Motorists in Scotland will be subject to drug driving limits and roadside testing from 21 October this year, the Scottish Government announced this morning.
Ministers are promising a "zero tolerance" approach to eight drugs most associated with illegal use, including cannabis, heroin and cocaine, with limits set at a level where any claims of accidental exposure can be ruled out.
A list of other drugs associated with medical use will have limits based on impairment and risk to road safety.
Offenders face a minimum 12 month driving ban, up to six months in prison and a fine of up to £5,000, as under the existing law which makes it an offence to be in charge of a motor vehicle while unfit to drive through drink or drugs. The new law, which will operate alongside the existing offence, will make it easier to hold drug drivers to account as there will no longer be a requirement to prove that someone was driving in an impaired manner.
Currently, when police suspect drug driving, they can carry out a roadside field impairment test. If the individual fails the test they can be arrested and taken to a police station for further tests. A doctor must certify that the person is, in their opinion, impaired to the extent that they are unfit to drive.
The UK Government introduced provision in the Crime and Courts Act 2013 which made it an offence to drive under the influence of different drug types when over a specified limit. The ability to provide specified limits for drugs is now devolved.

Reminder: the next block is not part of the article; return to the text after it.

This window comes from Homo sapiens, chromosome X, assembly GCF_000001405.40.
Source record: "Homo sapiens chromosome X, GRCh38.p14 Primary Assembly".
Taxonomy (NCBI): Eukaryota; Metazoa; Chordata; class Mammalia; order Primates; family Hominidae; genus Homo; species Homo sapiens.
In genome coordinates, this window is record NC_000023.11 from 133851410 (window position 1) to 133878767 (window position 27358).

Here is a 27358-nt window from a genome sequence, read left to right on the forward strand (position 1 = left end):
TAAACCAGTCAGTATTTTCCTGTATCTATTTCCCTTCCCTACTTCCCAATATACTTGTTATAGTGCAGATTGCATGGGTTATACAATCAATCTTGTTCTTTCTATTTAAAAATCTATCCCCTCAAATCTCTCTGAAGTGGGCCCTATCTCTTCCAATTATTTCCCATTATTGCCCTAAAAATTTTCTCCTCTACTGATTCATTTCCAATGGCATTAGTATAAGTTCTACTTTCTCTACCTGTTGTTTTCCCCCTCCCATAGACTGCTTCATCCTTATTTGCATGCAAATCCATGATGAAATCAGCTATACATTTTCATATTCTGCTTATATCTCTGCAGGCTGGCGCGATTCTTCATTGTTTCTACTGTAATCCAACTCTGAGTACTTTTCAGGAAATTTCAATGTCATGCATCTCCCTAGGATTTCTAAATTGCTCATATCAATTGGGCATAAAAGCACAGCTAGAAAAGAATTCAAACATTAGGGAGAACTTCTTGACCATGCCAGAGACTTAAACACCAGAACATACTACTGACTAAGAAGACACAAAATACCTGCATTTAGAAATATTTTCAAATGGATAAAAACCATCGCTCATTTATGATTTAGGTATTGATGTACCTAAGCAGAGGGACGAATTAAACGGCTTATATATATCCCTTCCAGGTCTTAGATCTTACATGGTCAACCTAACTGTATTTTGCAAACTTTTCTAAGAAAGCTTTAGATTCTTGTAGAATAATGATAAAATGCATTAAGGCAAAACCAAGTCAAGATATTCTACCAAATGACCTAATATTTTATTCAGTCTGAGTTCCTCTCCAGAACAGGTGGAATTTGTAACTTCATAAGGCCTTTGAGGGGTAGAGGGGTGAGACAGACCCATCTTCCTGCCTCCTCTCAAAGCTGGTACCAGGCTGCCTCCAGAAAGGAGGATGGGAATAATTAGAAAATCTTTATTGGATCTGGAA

Regulations laid in the Scottish Parliament, subject to MSPs’ approval, will permit prosecutions where different drug types are found to be above specified levels.
The drugs which will have a zero tolerance limit are benzoylecgonine; cocaine; cannabis and cannabinol; ketamine; LSD; methylamphetamine; MDMA (ecstasy); and heroin and diamorphine.
Drugs with medical uses which will have limits based on impairment are clonazepam; diazepam; flunitrazepam; lorazepam; methadone; morphine; oxazepam; and temazepam.
A separate approach will be taken to amphetamine, balancing its legitimate use for medical purposes against its abuse.
Chief Inspector Stephen Innes of Police Scotland commented: "The devastating impact of drug driving on victims, communities and users themselves cannot be understated.
"This new legislation will significantly enhance our ability to detect and deter motorists engaging in this extremely risky driving behaviour."